There are lots of funny stories circulating about actor Yevgeny Mironov: on a cold winter night a few years ago, he took pity on a drunkard and tried to help him stand on his own feet. Alas, the drunkard fell to the pavement again, his wristwatch undone from the fall. Naturally, Mironov tried to re-fasten the watch around the fellow’s wrist. At this very moment, a militia patrol drove by, drawing the “natural conclusion” that this young man was rolling the poor drunkard.
Despite his protests (“Hey, guys, I’m an actor! My last name is Mironov.”) the “guardians of order” put him behind bars. “We know only one Mironov,” one of the policemen said, “and you don’t look at all like him.”
The officer was referring to the late megastar Andrei Mironov (Diamond Arm) and did not recognize Yevgeny Mironov, despite the fact that he was one of Russia’s most famous actors. It took the interference of the head of the militia precinct to set Mironov free.
Russians don’t go to the movies so often these days, and Mironov, 34, said he has no hard feelings about such “misunderstandings.” “I have never had any illusions about my popularity,” he said. “Yes, in the metro or in a market in my native Saratov they point fingers. But is it popularity? Today it is impossible to be loved by people on the scale of yesterday. We had stars in the past, now we just have well-known actors.”
Mironov dreamed of becoming an actor from early in his childhood — a tough challenge for a young provincial lad whose parents were workers. He entered the Saratov Theater School straight from secondary school, then, in 1986, set off to the capital to make a name for himself.
The problem was he had no blat (“valuable connections”). So he pinned his hopes on Oleg Tabakov, the renowned actor and founder of the Tabakov Theater, because he too came from the city of Saratov. Mironov somehow managed to have a tête-à-tête with Tabakov, who was impressed with Mironov’s acting skill and accepted him to the second grade of the MKhAT (Moscow Art Theater) School, where he was teaching at the time.
The ambitious young actor has come a long way indeed. Upon graduation from the MKhAT School in 1990, Mironov joined Tabakov’s troupe, where he starred in many leading roles, including most recently an impostor in “Boris Godunov,” which earned him the theater’s prestigious Chaika award last December.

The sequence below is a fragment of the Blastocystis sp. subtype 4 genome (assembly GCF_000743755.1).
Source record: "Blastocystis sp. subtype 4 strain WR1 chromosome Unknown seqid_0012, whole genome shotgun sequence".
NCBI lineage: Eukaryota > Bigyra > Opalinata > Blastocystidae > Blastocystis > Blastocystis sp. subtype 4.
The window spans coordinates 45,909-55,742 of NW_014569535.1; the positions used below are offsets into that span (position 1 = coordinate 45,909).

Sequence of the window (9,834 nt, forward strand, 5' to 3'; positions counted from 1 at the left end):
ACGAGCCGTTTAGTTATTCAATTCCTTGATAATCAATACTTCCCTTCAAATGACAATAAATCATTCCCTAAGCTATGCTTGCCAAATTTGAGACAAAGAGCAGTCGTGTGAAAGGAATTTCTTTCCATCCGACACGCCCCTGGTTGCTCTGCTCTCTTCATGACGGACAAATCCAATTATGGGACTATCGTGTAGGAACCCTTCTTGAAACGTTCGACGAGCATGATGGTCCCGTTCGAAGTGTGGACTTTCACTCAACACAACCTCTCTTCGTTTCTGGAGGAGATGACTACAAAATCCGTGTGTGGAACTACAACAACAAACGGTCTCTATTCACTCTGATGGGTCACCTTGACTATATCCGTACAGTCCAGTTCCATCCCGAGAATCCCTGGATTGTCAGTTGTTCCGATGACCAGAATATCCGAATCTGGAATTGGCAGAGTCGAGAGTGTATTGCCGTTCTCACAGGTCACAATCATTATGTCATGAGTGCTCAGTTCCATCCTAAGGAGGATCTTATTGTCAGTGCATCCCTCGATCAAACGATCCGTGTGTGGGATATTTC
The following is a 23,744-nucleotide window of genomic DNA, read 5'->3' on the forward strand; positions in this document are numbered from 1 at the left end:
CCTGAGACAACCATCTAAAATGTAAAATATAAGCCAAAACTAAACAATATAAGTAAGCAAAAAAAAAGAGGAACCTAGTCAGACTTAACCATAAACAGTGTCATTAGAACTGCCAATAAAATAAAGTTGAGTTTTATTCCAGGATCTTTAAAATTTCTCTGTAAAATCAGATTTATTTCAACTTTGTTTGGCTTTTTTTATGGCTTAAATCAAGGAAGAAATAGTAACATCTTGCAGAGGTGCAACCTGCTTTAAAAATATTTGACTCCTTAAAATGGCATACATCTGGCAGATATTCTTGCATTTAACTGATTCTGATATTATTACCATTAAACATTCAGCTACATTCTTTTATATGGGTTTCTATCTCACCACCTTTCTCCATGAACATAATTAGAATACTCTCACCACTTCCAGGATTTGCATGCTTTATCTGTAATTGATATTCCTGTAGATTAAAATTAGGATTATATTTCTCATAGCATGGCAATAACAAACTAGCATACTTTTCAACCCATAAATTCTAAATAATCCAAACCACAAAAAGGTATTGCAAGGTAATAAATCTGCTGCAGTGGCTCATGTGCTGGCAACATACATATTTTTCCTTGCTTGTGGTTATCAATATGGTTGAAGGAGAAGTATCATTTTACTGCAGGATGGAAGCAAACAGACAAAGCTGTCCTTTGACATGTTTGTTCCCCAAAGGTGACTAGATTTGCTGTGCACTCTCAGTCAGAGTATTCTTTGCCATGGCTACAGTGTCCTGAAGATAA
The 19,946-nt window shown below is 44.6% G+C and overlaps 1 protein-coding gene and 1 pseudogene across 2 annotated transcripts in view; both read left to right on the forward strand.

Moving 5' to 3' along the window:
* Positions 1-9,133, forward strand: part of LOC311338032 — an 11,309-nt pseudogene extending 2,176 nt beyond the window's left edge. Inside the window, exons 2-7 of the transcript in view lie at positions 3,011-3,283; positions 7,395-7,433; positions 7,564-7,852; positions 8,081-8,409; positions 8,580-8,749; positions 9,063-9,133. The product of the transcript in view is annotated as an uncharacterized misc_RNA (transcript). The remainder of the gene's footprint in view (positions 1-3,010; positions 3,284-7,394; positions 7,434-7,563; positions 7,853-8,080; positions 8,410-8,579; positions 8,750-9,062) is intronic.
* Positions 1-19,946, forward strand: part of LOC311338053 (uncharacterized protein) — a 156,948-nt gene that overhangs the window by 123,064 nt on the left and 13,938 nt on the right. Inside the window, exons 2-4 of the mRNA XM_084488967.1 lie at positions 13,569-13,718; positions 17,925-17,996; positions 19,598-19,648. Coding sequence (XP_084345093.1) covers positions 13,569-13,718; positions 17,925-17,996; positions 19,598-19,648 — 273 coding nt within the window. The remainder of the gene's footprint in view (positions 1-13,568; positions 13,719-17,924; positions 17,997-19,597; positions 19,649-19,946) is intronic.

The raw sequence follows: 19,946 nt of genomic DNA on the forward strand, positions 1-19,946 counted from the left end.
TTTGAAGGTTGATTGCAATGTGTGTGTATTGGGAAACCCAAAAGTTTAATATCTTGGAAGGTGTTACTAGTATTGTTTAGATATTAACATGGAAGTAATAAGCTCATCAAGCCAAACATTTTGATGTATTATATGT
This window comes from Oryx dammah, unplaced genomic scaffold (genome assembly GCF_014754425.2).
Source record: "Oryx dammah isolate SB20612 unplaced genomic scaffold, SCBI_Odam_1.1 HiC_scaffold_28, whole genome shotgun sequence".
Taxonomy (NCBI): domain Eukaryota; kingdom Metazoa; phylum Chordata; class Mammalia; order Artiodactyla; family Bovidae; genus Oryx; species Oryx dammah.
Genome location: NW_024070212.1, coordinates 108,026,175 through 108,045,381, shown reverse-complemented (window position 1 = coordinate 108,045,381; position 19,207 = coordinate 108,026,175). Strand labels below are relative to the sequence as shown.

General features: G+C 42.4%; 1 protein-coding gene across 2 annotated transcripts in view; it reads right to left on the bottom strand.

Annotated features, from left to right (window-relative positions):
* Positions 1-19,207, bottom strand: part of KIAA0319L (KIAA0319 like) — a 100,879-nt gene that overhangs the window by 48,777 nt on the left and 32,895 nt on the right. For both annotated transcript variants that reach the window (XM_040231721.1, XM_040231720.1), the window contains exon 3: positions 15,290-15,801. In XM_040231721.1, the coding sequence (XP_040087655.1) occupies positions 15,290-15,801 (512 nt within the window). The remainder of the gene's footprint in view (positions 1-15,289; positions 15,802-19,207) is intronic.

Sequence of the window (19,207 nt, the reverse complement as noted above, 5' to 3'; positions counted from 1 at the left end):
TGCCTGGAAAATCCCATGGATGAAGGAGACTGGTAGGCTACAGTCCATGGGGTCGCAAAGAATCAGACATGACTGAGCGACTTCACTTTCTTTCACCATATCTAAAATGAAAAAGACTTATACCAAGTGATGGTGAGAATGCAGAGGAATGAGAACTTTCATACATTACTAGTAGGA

Mironov’s career in cinema is no less impressive. In fact, while westerners may recognize him as the tank commander in Burnt by The Sun (1994), in fact Mironov made his screen debut while still a student, in Alexander Kaydanovsky’s surrealistic Wife of a Kerosene Maker (1988), which went largely unnoticed.
Other films followed, including the Stalin era political saga Lost in Siberia (1991) and Valery Todorovsky’s Love (1992). This latter role, in which he played a young Russian confronted with Soviet anti-Semitism, propelled him to national fame, earning him the Best Actor prize at the festivals Sozvezdiye-92, and Kinotavr-92, as well as a special prize at the 1992 Geneva International Film Festival “Stars of Tomorrow.”
An actor of the last decade of the waning century, Yevgeny embodies all the traits of the Russian heroes of this decade, who do and achieve everything at a vertiginous speed. Thus, in 1996 Mironov became the youngest Russian actor ever awarded the title of Emeritus Artist of Russia, winning the State Prize — a prestigious symbol of national recognition. Throughout the nineties, Mironov starred in many films. The most notable included: Todorovsky’s Encore, Encore (1993), about life in a remote military garrison; Vladimir Khotinenko’s The Muslim (1995), in which he played a Soviet soldier sent to Afghanistan, who is taken prisoner and converts to Islam; Sergei Gazarov’s Inspector General (1996, based on Gogol’s novel); Mom (1999), based on the true story of a family of jazz musicians who hijacked a plane in the USSR in the 1970s.
Despite his numerous awards and titles, Mironov is still very young and has not exhausted his creative potential. His brilliant supporting role as the young writer Leonid Gurov, in Alexei Uchitel’s film His Wife’s Diary, is proof enough of this (see page 9).
Clearly Yevgeny Mironov, the provincial boy from Saratov, has succeeded in making a name for himself in Russia’s world of theater and cinema and can well be called a modern day star. But luckily he realizes that such success was, as he recently confessed in a TV interview, “an advance” from God. “Now,” Mironov continued, “I must repay this advance with everything I have.”
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